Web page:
“Our goal has always been, even with this written guidance, to ensure that Congress has full and thorough information,” Little said.
In response to McKeon’s letter to Panetta, Undersecretary of Defense for Policy James N. Miller stated in a letter that the policy sought to produce “timely and clear” reports for the 500 required each year by Congress.
“Unfortunately, it now appears that what was intended as a guideline for ensuring prompt and useful reports may have been misinterpreted,” Miller stated.
Miller, in a memorandum to Pentagon officials on the matter, stated that “the explicit intent was to ensure more concise and well-written reports to Congress. Nevertheless, this part of the previous guidance appears to have been misinterpreted and has generated concern about the seriousness with which Policy takes its congressional reporting responsibilities. Therefore, this page-limit portion of the preceding guidance is rescinded effective immediately.”
Miller said reports to Congress must still be concise and clearly written, as well as relevant and timely, but “there is no page limit.”
“Congressional reports should be as long as necessary to ensure that they fully answer the questions posed by Congress,” the memo stated.
Little defended the China military report, saying that the classified annex is much longer than 10 pages.
McKeon said briefers told him that “senior political leadership” in the Office of the Secretary of Defense had restricted the length of reports to Congress to 15 pages.
“The briefers confirmed that this policy was established without consultation with the committees of jurisdiction,” he said, noting that the motivation did not appear to be cost saving, but rather designed “to limit the amount of information to be provided to Congress.”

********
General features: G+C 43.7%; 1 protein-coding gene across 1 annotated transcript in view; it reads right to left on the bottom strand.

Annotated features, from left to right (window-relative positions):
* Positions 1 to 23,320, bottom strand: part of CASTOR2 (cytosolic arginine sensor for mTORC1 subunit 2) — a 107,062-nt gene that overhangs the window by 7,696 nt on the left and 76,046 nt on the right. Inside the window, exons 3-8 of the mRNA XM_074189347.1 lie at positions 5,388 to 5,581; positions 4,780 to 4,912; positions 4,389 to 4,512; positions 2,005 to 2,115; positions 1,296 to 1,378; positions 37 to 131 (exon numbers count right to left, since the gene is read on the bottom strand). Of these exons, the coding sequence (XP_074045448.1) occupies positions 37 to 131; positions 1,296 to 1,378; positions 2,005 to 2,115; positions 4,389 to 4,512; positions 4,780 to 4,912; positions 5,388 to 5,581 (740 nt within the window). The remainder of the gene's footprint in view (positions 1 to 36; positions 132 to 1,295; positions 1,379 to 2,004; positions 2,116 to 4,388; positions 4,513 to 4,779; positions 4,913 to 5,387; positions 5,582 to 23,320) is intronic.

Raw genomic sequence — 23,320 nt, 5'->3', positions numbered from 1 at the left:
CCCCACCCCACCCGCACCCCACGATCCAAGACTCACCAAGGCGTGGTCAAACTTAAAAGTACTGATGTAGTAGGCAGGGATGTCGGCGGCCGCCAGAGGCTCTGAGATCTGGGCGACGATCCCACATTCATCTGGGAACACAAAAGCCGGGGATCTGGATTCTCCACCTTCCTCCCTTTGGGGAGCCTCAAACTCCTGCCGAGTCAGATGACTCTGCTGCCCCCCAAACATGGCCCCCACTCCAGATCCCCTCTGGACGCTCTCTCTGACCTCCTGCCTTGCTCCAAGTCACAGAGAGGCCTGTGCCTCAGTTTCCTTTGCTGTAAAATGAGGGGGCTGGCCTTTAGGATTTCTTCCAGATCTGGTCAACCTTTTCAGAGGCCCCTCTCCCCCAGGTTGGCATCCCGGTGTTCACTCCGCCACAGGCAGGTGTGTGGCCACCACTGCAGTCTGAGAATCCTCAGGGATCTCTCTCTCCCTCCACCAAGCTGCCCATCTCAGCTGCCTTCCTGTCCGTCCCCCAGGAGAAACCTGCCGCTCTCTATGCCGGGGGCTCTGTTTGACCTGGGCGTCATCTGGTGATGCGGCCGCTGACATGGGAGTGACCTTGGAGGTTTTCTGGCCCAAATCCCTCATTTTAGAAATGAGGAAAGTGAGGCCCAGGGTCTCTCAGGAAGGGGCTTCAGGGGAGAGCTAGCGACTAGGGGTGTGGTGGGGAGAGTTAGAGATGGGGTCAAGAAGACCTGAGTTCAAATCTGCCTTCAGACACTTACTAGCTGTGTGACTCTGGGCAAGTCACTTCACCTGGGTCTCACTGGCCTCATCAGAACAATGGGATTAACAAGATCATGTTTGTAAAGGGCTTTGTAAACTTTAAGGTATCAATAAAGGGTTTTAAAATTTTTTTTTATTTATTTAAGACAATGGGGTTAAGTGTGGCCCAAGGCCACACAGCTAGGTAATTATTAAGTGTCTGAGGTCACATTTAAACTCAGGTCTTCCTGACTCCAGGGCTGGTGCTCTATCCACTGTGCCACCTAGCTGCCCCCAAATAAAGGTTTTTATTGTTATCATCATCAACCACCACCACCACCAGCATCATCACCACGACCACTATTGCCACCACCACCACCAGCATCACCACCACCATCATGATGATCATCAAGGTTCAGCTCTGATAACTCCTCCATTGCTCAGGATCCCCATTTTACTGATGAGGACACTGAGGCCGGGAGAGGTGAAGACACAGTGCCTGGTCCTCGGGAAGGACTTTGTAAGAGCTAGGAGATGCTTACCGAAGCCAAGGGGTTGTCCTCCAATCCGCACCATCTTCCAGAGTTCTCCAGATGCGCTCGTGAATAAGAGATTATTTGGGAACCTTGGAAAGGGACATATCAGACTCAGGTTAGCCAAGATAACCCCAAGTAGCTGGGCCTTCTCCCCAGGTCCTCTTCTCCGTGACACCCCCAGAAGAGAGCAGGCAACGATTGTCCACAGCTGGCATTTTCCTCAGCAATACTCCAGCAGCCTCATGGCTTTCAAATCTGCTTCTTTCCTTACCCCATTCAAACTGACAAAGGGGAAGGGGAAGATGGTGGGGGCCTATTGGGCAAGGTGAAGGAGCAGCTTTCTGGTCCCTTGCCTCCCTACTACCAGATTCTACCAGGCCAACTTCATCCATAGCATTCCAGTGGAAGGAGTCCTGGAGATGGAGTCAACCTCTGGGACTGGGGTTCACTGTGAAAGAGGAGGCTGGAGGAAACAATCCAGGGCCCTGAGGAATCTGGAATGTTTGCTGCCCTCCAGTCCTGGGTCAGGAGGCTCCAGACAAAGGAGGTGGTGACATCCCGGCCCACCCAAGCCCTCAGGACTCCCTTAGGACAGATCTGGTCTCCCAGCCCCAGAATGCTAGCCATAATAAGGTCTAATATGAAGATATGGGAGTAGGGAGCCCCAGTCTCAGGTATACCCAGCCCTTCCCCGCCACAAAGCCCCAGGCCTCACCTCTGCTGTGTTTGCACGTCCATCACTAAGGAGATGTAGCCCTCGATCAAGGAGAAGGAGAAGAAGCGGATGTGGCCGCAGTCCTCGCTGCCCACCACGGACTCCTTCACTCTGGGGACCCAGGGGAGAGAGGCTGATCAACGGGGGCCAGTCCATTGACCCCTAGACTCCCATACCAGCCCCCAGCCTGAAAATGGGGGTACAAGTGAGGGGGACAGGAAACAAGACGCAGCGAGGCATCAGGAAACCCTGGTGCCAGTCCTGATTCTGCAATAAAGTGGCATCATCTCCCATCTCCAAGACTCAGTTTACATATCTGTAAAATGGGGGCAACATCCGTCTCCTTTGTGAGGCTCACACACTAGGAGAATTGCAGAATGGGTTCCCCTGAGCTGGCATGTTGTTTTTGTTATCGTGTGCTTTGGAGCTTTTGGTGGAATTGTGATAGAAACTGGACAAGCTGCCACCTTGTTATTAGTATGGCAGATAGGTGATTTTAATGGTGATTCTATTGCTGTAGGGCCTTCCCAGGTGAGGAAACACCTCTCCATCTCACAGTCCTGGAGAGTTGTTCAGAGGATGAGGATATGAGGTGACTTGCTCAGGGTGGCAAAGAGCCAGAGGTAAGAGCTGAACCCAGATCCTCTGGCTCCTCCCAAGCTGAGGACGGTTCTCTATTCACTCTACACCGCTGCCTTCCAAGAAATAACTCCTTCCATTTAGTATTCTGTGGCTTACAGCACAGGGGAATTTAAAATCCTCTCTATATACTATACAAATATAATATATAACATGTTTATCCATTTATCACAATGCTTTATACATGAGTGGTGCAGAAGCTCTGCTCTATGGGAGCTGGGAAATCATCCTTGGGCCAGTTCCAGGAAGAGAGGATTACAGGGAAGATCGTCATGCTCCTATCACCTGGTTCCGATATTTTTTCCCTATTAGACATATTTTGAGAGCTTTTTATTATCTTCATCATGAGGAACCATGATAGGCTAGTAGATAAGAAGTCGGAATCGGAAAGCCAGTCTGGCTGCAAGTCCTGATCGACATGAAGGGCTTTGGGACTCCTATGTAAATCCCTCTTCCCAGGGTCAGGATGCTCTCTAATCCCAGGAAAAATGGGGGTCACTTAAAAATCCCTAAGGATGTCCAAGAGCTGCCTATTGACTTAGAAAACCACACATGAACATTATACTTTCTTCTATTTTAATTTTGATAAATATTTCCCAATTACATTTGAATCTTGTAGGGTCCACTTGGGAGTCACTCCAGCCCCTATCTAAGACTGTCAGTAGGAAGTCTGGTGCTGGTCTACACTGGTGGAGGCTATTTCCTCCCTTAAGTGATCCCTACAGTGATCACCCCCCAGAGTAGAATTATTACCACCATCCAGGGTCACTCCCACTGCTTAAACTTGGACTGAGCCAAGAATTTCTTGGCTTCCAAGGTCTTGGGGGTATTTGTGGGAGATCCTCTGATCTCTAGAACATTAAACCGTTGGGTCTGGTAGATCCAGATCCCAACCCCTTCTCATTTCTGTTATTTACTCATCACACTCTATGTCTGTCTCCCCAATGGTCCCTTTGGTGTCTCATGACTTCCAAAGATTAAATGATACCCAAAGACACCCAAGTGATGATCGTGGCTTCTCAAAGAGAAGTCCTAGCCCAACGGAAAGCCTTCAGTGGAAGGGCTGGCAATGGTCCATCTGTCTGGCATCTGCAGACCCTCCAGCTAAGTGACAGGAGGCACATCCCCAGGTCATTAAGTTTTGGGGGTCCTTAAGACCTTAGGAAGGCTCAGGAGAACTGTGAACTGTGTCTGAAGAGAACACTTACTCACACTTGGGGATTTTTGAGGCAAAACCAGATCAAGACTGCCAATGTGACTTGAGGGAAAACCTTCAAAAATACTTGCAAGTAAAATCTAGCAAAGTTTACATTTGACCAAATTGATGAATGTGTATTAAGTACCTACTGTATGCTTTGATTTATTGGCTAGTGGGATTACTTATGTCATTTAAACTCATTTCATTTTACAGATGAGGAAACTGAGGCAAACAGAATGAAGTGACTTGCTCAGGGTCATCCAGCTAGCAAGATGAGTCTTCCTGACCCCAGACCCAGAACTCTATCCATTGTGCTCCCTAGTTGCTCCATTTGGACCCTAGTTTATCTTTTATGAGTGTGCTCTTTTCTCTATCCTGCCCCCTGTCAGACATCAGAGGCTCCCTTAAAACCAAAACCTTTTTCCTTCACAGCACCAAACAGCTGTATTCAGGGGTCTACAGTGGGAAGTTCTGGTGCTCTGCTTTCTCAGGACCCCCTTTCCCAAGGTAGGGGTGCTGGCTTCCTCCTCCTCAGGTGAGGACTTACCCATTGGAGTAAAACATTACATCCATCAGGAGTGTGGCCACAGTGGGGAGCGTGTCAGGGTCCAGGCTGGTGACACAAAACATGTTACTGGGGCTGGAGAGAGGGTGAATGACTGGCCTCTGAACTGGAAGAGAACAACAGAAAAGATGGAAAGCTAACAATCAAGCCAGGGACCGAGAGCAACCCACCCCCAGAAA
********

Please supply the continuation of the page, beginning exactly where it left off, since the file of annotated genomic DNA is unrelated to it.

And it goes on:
“Taken in context with the issuance of gag orders, the requirement for senior officials to sign non-disclosure agreements, and the tardiness of responses to requests for information, this policy reeks of obstructionism, a lack of transparency and is harmful to the constitutionally mandated congressional oversight and national security,” McKeon said.
“This policy must be rescinded immediately,” he stated.
Richard Fisher, a specialist on the Chinese military at the International Assessment and Strategy Center, said the U.S. government divides legal powers between the branches. “If one branch refuses to talk to the other, especially about threats to our republic, then we all lose,” Fisher said.
“Open democracies require more facts and information in order to survive, not less,” he said. “When there are insufficient facts about a threat to national security, then our system of government ends up courting disaster.”
Fisher said China’s direct assistance to North Korea's nuclear program—supplying transporter-erector-missile launchers for a new North Korean missile that could deliver a nuclear weapon to Alaska—is an example of the needed threat reporting.
“We now know from leaked Japanese government sources that the administration knew of China's assistance starting sometime in 2011, but decided not just to keep quiet about it, but also force our allies to shut up,” Fisher said.
The reason for the cover up was that the administration sought to avoid upsetting the Chinese and losing Beijing’s cooperation in seeking to head off a future North Korean nuclear test, he said.
“This is horribly painful to watch unfold,” Fisher said.
“The Pentagon is ordered to cut in half one of the most important annual reports mandated by the Congress. This not only then limits the boundaries of one of the most vital discussions in the Congress, but it then constitutes a ‘gag order’ on the members of Congress who do have access to classified sources, as they become less willing to speak publicly as so much more of what they know is now classified data.”